FEATURE: Buffy the Vampire Slayer - Helpless
Previously on Buffy the Vampire Slayer: Angel and Buffy are back together as she approaches her 18th birthday. Giles has felt increasingly alienated from the Watcher's Council.
Buffy's about to turn 18 and everything seems to be going well, particularly now her relationship with Angel is largely back on track as is her relationship with Giles following the latter's distaste at finding out Angel was alive. However, on a routine patrol, Buffy is nearly staked on her own weapon by a vampire and becomes a distinctly lesser version of her Slayery self. Elsewhere, her father cancels on a rare date to the ice show for her birthday and her attempts to get Giles to take her fall flat.
Then there's the small matter that her powers appear to be waning and what at first looks a little like the flu is actually a calculated test called the Cruciamentum, something all slayers must pass on their 18th birthday. Or, you know, die. Giles has been administering drugs on the sly and the Watcher's Council have brought with them a nice insane vampire with a mother fixation called Kralik, just waiting to attack her.
There's a real sense of dread and heartbreak building throughout the episode as we witness Giles, the staunchly principled father figure, betraying Buffy in such a fashion early on in the narrative. It also helps that the brief glimpses we get of Kralik show him to be a singularly terrifying vampire. There aren't many outright moments of action; instead writer David Fury opts for something quieter, building to the haunted house-like sequence in the confrontation with Kralik. Even the final moments in which Giles is fired and Buffy is told she has passed the test are softly done. Rather than exchanging words or apologising, Giles simply tends to Buffy's wounds in a display of the fatherly affection he has just been admonished for.
Helpless also happens to be another interesting fairytale nod here, albeit a little more subtle than last episode's overt offering. Kralik continually draws metaphorical parallels to Buffy's plight as that of Little Red Riding Hood, asking her why she enters the woods or warning her to not stray from the path. The original tale was a warning about the dangers of speaking to strangers, particularly as a young girl. It's something that, with her powers, Buffy has never really had to worry about, but this sudden loss finds her stripped of her defences.
We see Buffy sexually harassed on the street, walking alone and suddenly terrified of the shadows, unable to kick the chauvinistic bastard's head in. Ahem. She also happens to be wearing a red coat in a nod to the aforementioned classic fairytale. As a visual symbol, that red coat carries a few other functions too. Red is traditionally used in many places like fairytales to signify a loss of innocence. For Buffy, it's the realisation that not only is her biological father abandoning her, but the other father figure in her life is capable of betraying her.
The confrontation between Buffy and Giles is one of their best moments in the series, a visceral scene that causes the cracks in their relationship to start widening just a little. It's one of the earlier signs that they're not particularly rock solid as a pair and, like any human relationship, the situations in which they are placed take their toll. It's a sad part of any child's life when they realise their parents are only human and subject to forces outside of their control. It just so happens that Buffy's also comes with the triple whammy of losing her powers and being chased by an insane vampire.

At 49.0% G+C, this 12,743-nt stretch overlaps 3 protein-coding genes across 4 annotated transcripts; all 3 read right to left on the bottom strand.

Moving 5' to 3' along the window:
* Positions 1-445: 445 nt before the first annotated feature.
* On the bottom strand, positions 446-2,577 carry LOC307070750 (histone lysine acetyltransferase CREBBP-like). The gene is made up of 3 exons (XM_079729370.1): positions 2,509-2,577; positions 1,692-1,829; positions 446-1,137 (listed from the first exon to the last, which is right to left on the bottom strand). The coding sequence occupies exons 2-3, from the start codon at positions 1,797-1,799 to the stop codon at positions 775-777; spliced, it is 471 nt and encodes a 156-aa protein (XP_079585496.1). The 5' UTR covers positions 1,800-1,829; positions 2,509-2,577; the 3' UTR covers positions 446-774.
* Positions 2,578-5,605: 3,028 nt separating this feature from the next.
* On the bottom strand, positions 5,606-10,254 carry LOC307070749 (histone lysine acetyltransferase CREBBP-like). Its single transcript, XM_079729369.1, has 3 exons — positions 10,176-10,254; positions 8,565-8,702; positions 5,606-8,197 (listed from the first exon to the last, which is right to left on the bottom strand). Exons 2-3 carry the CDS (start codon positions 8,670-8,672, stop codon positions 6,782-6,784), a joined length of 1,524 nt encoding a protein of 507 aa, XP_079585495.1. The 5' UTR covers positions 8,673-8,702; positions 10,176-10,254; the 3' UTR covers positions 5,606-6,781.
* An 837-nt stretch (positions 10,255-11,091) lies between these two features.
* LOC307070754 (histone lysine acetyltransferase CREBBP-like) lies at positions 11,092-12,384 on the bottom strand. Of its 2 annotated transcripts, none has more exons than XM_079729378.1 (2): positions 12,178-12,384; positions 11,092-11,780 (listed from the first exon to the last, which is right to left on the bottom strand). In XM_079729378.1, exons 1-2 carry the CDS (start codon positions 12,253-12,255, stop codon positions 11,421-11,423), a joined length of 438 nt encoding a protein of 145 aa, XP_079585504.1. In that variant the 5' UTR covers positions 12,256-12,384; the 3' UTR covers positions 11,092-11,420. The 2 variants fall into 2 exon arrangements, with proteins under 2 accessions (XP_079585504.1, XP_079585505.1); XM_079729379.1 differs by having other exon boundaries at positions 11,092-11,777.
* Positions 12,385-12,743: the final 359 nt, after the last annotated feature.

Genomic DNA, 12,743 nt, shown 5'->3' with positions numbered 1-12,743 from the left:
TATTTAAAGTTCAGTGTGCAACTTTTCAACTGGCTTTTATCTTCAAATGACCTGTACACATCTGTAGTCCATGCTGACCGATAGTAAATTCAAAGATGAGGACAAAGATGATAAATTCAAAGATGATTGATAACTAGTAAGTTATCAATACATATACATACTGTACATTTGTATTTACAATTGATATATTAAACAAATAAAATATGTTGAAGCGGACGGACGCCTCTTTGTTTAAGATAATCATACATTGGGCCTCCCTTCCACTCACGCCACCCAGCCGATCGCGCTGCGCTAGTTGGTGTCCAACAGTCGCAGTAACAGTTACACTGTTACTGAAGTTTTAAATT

Buffy's loss of power builds into a loss of identity and a loss of confidence; Buffy has spent so long coming to terms with the fact that she is the slayer that when it gets taken away from her, she fears losing herself in the process. It's a standard crisis for a teenage girl, but doubled with the whole power thing, makes it seem that much worse.
Sarah Michelle Gellar gets a lot of emotional work to deal with in Helpless, much more than she's been given to do recently and she handles it well, reminding everyone of why Buffy is a hero to root for in the first place. She's just like us, lacking in confidence, ashamed of her younger self and sometimes, she gets betrayed by someone close to her.
This episode offered some much needed development for Buffy who had fallen by the wayside a little bit in the first half of the season. Now, we're over the halfway point, it'll soon be time to get into the overall arc of the season, but not before Xander gets his own moment in the spotlight. Yes, next week's episode is The Zeppo.
Quote of the Week:
Buffy [watching as Kralik has a Holy Water-based death]: If I was at full Slayer power, I'd be punning right about now.
Let's Get Trivial: This episode marks the beginning of Buffy's breaking away from the Council, something that will be severed entirely in Graduation Day and not repaired until much later.
Inventive Kill: Buffy poisons Kralik by substituting his water for H2O of the Holy variety.
Demonology 101: This is the only time we see what happens to a vampire when it ingests Holy Water. Which is probably for the best really. He's melting... meeeelltttiiiing.
Sunnydale Who's Who: That's Dominic Keating who goes on to play Malcolm in maligned Star Trek series Enterprise and Kralik is played by Jeff Kober who also portrays magic dealer Rack in Buffy's fifth season.
You can catch Becky's look at Gingerbread here.